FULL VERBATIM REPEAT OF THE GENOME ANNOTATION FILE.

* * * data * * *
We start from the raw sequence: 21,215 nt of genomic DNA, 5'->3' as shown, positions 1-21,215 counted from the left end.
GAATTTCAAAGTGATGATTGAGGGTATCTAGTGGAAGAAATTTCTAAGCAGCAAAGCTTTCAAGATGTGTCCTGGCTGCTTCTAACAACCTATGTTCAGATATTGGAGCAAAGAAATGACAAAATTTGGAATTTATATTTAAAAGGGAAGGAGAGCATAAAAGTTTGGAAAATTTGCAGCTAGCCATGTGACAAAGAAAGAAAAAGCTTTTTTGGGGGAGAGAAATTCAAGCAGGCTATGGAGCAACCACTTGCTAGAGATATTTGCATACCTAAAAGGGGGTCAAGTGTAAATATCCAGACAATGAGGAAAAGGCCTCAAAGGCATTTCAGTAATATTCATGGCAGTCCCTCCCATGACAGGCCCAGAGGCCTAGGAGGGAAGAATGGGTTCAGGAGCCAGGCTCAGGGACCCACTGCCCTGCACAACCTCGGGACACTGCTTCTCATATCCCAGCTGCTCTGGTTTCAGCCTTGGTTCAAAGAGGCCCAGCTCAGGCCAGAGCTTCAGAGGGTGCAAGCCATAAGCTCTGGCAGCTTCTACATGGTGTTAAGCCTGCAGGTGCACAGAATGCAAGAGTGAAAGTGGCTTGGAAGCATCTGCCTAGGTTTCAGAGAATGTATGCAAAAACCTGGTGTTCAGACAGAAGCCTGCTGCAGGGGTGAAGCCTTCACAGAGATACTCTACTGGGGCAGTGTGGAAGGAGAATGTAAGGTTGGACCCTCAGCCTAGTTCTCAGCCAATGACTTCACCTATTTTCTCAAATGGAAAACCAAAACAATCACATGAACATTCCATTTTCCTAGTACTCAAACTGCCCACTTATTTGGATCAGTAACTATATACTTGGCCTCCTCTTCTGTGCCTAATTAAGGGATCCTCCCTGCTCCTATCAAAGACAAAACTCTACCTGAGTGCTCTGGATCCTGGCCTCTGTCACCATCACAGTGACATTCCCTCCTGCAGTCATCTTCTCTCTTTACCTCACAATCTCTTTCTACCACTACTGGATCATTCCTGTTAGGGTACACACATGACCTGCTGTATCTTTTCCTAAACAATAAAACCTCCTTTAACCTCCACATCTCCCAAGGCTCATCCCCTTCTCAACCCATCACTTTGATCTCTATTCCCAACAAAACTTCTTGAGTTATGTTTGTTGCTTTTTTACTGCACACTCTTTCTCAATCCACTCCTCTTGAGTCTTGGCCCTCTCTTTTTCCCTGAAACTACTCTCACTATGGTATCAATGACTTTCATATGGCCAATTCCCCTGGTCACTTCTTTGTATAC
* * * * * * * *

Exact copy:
We start from the raw sequence: 21,215 nt of genomic DNA, 5'->3' as shown, positions 1-21,215 counted from the left end.
GAATTTCAAAGTGATGATTGAGGGTATCTAGTGGAAGAAATTTCTAAGCAGCAAAGCTTTCAAGATGTGTCCTGGCTGCTTCTAACAACCTATGTTCAGATATTGGAGCAAAGAAATGACAAAATTTGGAATTTATATTTAAAAGGGAAGGAGAGCATAAAAGTTTGGAAAATTTGCAGCTAGCCATGTGACAAAGAAAGAAAAAGCTTTTTTGGGGGAGAGAAATTCAAGCAGGCTATGGAGCAACCACTTGCTAGAGATATTTGCATACCTAAAAGGGGGTCAAGTGTAAATATCCAGACAATGAGGAAAAGGCCTCAAAGGCATTTCAGTAATATTCATGGCAGTCCCTCCCATGACAGGCCCAGAGGCCTAGGAGGGAAGAATGGGTTCAGGAGCCAGGCTCAGGGACCCACTGCCCTGCACAACCTCGGGACACTGCTTCTCATATCCCAGCTGCTCTGGTTTCAGCCTTGGTTCAAAGAGGCCCAGCTCAGGCCAGAGCTTCAGAGGGTGCAAGCCATAAGCTCTGGCAGCTTCTACATGGTGTTAAGCCTGCAGGTGCACAGAATGCAAGAGTGAAAGTGGCTTGGAAGCATCTGCCTAGGTTTCAGAGAATGTATGCAAAAACCTGGTGTTCAGACAGAAGCCTGCTGCAGGGGTGAAGCCTTCACAGAGATACTCTACTGGGGCAGTGTGGAAGGAGAATGTAAGGTTGGACCCTCAGCCTAGTTCTCAGCCAATGACTTCACCTATTTTCTCAAATGGAAAACCAAAACAATCACATGAACATTCCATTTTCCTAGTACTCAAACTGCCCACTTATTTGGATCAGTAACTATATACTTGGCCTCCTCTTCTGTGCCTAATTAAGGGATCCTCCCTGCTCCTATCAAAGACAAAACTCTACCTGAGTGCTCTGGATCCTGGCCTCTGTCACCATCACAGTGACATTCCCTCCTGCAGTCATCTTCTCTCTTTACCTCACAATCTCTTTCTACCACTACTGGATCATTCCTGTTAGGGTACACACATGACCTGCTGTATCTTTTCCTAAACAATAAAACCTCCTTTAACCTCCACATCTCCCAAGGCTCATCCCCTTCTCAACCCATCACTTTGATCTCTATTCCCAACAAAACTTCTTGAGTTATGTTTGTTGCTTTTTTACTGCACACTCTTTCTCAATCCACTCCTCTTGAGTCTTGGCCCTCTCTTTTTCCCTGAAACTACTCTCACTATGGTATCAATGACTTTCATATGGCCAATTCCCCTGGTCACTTCTTTGTATAC